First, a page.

How are Silk Hankies made?

Who can resist the look and feel of silk? Silk is one of the strongest, most lustrous natural fibers. The natural beauty of undyed silk is stunning, but dyed silk is exquisite. An absolute must-have in every textile artist’s stash!

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Silk hankies, how are they made?  

The factory that produces Ashland Bay’s silk hankies is in the Jiangsu province of China. The factory, a family business, has been passed down from father to son. Their main production focus is silk yarn for Japanese kimonos. They have continued the tradition of producing the silk hankies and caps mainly to provide employment and support the local economy. They produce approximately 500 kg of silk caps and 450 kg of silk hankies per month. A relatively small percent of these caps and hankies make their way into the spinning/felting/paper making market, the majority of the hankies are used for batting for quilts and kimonos.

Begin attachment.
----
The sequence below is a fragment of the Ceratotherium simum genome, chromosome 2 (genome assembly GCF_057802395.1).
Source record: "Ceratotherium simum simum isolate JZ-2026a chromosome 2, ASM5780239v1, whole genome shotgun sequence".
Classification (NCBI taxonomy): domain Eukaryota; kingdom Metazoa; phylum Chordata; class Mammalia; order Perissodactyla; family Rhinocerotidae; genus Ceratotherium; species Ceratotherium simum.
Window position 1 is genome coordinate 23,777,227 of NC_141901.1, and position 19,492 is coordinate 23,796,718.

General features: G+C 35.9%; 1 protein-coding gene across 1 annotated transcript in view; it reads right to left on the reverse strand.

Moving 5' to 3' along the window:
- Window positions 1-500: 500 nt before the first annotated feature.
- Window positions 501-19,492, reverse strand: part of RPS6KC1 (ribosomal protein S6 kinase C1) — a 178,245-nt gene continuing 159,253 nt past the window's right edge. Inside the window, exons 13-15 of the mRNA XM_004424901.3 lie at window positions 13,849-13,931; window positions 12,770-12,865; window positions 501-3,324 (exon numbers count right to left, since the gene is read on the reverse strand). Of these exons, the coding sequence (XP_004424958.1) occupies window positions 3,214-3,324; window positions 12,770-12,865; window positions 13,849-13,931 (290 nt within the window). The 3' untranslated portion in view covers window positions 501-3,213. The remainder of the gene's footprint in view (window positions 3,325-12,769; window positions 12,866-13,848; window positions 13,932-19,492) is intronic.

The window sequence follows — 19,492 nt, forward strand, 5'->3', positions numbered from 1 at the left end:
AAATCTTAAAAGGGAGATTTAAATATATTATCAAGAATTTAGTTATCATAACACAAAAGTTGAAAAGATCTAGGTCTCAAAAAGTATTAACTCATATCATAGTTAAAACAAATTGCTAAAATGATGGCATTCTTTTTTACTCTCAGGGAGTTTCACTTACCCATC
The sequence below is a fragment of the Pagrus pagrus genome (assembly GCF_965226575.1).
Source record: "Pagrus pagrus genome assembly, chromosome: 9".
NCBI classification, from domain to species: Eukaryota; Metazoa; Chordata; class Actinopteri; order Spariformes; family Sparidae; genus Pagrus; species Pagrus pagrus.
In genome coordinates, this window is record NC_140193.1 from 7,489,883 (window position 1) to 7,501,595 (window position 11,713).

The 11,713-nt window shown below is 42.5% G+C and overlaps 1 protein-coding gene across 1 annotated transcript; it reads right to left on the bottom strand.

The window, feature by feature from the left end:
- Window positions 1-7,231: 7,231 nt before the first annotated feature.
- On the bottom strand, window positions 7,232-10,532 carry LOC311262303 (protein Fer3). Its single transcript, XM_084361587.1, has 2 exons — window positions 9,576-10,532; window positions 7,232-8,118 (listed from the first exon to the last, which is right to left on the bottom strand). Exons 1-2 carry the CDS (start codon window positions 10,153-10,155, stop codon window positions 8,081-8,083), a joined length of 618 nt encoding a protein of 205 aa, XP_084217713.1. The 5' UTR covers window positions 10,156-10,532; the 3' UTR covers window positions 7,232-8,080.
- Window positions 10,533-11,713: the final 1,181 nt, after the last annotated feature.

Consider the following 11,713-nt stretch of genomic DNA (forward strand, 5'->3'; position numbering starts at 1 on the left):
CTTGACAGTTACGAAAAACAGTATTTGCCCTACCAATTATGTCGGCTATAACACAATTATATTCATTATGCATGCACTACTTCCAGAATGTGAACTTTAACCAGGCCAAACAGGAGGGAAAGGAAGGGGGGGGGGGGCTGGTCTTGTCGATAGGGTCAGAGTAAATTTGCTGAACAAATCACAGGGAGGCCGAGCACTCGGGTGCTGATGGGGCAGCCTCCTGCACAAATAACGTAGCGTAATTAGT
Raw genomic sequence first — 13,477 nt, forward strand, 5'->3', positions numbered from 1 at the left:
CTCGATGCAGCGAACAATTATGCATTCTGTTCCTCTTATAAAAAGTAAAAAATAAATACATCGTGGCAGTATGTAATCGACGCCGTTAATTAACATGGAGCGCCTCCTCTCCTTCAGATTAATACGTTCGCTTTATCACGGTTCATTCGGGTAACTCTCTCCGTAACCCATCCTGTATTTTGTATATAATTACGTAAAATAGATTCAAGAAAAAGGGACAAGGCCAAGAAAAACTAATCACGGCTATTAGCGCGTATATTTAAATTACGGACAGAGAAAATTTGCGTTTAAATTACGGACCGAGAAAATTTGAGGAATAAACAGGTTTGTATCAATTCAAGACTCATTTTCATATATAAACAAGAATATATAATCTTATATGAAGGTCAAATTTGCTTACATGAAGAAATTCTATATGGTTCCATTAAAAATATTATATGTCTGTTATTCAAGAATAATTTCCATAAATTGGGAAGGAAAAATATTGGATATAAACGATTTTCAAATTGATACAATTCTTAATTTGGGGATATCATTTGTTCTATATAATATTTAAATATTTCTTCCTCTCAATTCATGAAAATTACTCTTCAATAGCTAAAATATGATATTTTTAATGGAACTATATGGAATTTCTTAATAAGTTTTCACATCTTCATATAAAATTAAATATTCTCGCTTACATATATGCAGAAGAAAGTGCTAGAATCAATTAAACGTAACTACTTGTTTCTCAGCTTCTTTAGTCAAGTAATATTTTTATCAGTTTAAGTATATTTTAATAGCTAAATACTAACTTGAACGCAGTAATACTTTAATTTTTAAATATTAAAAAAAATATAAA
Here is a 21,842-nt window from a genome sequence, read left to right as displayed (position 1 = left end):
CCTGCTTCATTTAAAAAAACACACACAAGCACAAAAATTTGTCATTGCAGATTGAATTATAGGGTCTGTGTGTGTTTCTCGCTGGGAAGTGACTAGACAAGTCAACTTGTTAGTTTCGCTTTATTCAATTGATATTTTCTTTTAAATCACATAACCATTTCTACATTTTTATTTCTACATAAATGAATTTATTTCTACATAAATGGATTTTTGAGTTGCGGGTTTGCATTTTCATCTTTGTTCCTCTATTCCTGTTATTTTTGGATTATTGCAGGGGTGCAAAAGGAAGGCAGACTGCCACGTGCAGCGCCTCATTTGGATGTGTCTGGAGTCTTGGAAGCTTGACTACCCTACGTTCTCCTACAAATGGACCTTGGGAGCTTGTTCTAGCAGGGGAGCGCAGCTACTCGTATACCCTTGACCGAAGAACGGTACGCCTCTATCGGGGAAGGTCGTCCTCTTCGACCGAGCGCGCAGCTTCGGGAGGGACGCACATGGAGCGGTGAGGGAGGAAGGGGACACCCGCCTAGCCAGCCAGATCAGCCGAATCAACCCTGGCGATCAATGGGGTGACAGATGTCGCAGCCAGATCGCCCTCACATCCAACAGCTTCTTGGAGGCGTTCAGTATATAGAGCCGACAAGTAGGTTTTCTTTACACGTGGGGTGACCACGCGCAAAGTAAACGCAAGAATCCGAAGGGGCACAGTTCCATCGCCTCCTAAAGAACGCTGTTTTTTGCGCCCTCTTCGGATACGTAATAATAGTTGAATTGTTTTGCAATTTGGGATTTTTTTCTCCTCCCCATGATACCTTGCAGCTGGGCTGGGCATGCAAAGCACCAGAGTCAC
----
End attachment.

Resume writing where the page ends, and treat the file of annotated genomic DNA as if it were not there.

The process starts with the sorting of the cocoons.

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The hankies, also referred to as silk squares or mawatas, are then degummed and stretched onto a square frame.

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Each cocoon is one layer in the bundle of silk hankies. The cocoon is opened up, the pupa removed (which I believe is what is on her lap) and stretched onto the frame.

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Silk bells or silk caps are also made using the same process only instead of being stretched on a square frame they are stretched over a cap shaped form.

If you are interested in more information on the process of making silk hankies and caps check out this website, http://www.wormspit.com/mawatas.htm. It has a lot of great information!

Now, what can you do with silk hankies? Check back for our next post about felting with silk hankies!